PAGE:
What’s in a cover? Six covers depicting a singular novel in very different ways

September 15, 2013 § 6 Comments

Below are six covers for the fourth Witcher novel by Polish writer Andrzej Sapkowski.  Last year, I finished reviewing all seven (or eight in Spain for the 1st editions) volumes of the Geralt series, but I did make plans to read the long-delayed (five years) Times of Contempt (why the title is plural here is beyond me, as it is singular in the other languages) in English soon after its August (US) 2013 release.  When I bought the e-book edition this weekend, I also saw that there was an Italian edition available and I thought that since I am currently working on improving my Italian reading comprehension that it would be a good idea to purchase an Italian e-edition as well.

I was struck by the differences in covers and as I searched for .jpgs of the two English-language editions and the Spanish and Italian editions, I came across images for the original Polish and French editions as well.  I found each cover to represent something markedly different from the others, enough so that I thought I would post brief thoughts on each cover:

Polish:  The Polish cover is simple, yet it captures an important scene from the story.  The unicorn perhaps is a stock fantasy beast, yet its appearance next to a (presumably) dead body seems to indicate many things transpiring within the narrative that aren’t baldly spelled out.  I liked this cover for how it plays up and then hints at something different to the fantasy setting.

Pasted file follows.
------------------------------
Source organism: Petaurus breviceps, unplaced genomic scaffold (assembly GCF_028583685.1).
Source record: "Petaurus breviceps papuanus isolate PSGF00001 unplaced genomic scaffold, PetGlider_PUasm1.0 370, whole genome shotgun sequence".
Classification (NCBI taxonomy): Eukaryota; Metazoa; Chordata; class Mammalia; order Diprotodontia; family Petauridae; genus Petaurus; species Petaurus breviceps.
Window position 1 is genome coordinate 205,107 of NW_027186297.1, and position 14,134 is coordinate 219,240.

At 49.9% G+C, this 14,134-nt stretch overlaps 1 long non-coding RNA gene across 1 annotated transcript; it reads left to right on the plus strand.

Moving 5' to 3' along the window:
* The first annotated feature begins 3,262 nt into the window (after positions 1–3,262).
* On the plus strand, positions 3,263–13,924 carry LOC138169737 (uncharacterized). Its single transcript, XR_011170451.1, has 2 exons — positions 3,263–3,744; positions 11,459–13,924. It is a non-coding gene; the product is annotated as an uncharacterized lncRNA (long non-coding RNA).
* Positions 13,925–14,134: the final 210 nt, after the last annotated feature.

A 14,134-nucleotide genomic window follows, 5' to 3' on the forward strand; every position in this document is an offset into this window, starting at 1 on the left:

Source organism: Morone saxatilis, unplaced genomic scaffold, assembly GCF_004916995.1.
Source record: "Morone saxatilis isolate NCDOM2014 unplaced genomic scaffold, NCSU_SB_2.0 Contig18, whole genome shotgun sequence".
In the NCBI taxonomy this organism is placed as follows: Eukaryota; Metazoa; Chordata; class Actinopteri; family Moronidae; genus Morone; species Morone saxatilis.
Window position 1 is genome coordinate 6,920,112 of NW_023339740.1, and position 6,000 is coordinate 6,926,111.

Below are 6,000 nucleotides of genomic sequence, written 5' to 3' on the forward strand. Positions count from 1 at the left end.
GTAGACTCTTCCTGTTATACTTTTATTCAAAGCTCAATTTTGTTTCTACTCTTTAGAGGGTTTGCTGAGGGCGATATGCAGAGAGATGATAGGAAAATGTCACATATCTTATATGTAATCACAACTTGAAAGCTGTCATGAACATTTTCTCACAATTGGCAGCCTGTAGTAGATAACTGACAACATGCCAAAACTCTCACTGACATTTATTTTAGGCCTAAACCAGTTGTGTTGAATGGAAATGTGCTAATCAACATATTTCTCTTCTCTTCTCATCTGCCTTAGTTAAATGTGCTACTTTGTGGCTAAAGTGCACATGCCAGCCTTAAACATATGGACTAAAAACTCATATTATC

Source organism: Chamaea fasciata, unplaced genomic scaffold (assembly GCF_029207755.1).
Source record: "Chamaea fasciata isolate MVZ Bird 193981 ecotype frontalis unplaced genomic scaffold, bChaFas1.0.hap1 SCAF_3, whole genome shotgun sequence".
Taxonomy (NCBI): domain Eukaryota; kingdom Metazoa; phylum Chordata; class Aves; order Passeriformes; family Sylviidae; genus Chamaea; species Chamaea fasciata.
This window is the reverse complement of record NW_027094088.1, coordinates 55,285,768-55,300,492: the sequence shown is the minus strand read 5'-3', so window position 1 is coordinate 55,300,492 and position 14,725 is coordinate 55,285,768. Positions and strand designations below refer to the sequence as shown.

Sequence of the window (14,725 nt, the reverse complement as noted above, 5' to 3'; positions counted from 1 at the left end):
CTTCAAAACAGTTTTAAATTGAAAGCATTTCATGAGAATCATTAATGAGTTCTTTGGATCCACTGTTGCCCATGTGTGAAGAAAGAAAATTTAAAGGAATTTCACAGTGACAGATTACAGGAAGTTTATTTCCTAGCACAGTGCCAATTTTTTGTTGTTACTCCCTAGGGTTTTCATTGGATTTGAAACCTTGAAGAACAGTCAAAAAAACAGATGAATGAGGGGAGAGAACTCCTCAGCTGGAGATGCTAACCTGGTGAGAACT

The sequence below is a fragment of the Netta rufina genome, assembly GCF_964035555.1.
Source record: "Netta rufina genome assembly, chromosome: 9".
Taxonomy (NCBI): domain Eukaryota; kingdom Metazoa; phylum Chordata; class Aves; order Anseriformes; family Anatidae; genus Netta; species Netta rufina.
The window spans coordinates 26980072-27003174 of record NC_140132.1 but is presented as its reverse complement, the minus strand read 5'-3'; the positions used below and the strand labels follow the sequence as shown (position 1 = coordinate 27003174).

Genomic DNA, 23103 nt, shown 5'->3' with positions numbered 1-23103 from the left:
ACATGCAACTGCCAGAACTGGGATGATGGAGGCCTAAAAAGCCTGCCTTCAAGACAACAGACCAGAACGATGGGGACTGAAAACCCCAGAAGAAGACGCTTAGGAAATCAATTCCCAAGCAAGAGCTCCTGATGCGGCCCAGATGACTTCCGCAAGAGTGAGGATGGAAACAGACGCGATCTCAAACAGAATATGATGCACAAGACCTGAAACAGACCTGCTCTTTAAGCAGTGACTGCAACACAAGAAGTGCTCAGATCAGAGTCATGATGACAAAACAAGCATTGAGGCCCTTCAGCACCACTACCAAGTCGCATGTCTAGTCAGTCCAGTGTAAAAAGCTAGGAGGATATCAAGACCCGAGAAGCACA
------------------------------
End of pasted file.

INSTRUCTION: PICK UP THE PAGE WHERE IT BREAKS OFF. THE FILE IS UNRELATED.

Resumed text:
Spanish:  Depiction of Ciri, one of the main characters in this series.  Decent image (better than the original Spanish edition of a weapon), but the image is a bit too stiff and there isn’t much of a sense of the character here.

French:  Why do I think this cover might be a good candidate for Good Show Sir?  It’s so antiquated and doesn’t really fit in with what actually transpires within the novel.  If I hadn’t already read the series, covers like this would have likely dissuaded me.

Italian:  Now this cover is much better, as it captures Ciri and her balance of youth and later rough experiences quite nicely.  It feels like photoshopped and I like the use of colors here.

UK:  This is a reused cover from the Spanish edition of the second volume (not yet available in English translation), The Sword of Destiny.  Yennefer is pictured here.  See above comments about the Spanish cover, although this one I liked a bit more due to the prominence of the character; not as much background imagery to distract.

US:  Uh…uh…wha?  The image looks like Geralt is battling that sandpit monster from Return of the Jedi.  The lettering, however, is decent, but wow what an off-putting cover.

What about you?  Which covers did you like/like best?  Which ones should have been rejected before publication?

§ 6 Responses to What’s in a cover? Six covers depicting a singular novel in very different ways

Leave a Reply

Fill in your details below or click an icon to log in:

WordPress.com Logo

You are commenting using your WordPress.com account. Log Out / Change )

Twitter picture

You are commenting using your Twitter account. Log Out / Change )

Facebook photo

You are commenting using your Facebook account. Log Out / Change )

Google+ photo

You are commenting using your Google+ account. Log Out / Change )

Connecting to %s

What’s this?

You are currently reading What’s in a cover? Six covers depicting a singular novel in very different ways at Vaguely Borgesian.

meta

%d bloggers like this: